In November 1981, a wholly-owned subsidiary of Peerless purchased the stock of Mazel Corporation ("Mazel"), a liquor wholesaler licensed by the State of Arizona. The Arizona Department of Liquor Licenses and Control ("DLLC") was notified that Peerless had entered a plea of nolo contendere in the antitrust action in New York. Mazel's licenses were thereafter renewed by the DLLC. Mazel then purchased two additional Arizona liquor wholesalers and merged all three companies into All American Distributing Co., Inc. ("All American") in May 1982.
In October 1982 the superintendent of the Arizona DLLC commenced a proceeding against All American to revoke its liquor licenses on the ground that the judgment of conviction of Peerless in the antitrust action, together with five disciplinary proceedings against Peerless or its wholly-owned subsidiary before state liquor control agencies in New York and Connecticut, indicated that All American's parent companies had failed to maintain the qualifications, capability, and reliability required under Arizona law. Following the submission by counsel for All American of various materials relating to the antitrust proceeding, the superintendent of the DLLC sought a copy of the Probation Service's presentence report on Peerless.
C. Disclosure of the Report to the Arizona AG and the Proceedings Below
The first request for the Peerless Report was made by Arizona Assistant Attorney General Therese L. Martin on February 8, 1983, in a telephone call to the Probation Service's Record Room in the Eastern District of New York. Martin identified herself to the clerk with whom she spoke and asked that the Peerless Report be sent to the Arizona AG. After a second telephone conversation with the same clerk on March 2, the Peerless Report was received by Martin on March 7. No formal or written request had been made. The Report was unaccompanied by any cover letter or memorandum.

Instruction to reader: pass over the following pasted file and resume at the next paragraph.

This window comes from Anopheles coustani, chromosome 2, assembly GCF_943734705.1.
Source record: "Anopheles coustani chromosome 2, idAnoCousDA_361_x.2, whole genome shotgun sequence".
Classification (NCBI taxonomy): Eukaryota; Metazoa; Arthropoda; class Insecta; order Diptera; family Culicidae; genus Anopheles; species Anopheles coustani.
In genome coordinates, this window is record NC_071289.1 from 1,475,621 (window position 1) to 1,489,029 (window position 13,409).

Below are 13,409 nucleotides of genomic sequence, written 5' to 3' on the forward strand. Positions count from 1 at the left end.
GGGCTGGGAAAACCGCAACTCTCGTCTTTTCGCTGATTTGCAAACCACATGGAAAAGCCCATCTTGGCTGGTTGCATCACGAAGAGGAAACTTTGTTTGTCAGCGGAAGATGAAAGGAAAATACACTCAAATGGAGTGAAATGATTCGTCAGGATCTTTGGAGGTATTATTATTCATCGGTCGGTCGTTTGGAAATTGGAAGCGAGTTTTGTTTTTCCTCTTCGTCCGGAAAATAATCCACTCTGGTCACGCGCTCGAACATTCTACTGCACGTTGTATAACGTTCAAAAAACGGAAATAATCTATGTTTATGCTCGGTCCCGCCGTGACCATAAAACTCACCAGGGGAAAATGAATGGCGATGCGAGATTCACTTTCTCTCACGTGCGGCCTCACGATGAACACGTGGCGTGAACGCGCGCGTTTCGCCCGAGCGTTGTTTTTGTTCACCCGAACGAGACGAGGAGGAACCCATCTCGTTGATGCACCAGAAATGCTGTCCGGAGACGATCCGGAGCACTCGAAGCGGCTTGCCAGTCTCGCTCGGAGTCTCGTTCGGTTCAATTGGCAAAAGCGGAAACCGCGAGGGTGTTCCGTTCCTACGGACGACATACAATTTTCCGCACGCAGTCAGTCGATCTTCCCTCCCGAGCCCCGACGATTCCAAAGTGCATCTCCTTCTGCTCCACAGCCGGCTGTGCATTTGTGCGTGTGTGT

Martin then attempted to telephone the attorney who had represented the government in the antitrust suit to inquire whether her dissemination of the Report--including providing it to the DLLC hearing officer and making it part of the public record in Arizona--would violate any rules or regulations. After conversations with several government attorneys and a Probation Service official, Martin was advised that the Probation Service would communicate with Judge Sifton with respect to the release of the Report. Martin stated that she would not release the Report until receiving further word from government authorities.
On March 14, the Probation Service sent a memorandum to Judge Sifton stating that Peerless had applied for a liquor license in Arizona and asking the court's approval to release the Peerless Report to the Arizona AG in connection with the license application proceedings. Approval was granted on March 16, 1983. The Probation Service memorandum was inaccurate in its description of the Arizona proceedings, and it did not reveal that the Report had already been sent to the Arizona AG.
A Probation Service official informed Martin by telephone on March 22 of Judge Sifton's March 16 approval. Martin requested written confirmation that it was permissible for the Arizona AG to use the Report; she was advised to write a letter to the Chief United States Probation Officer in Brooklyn.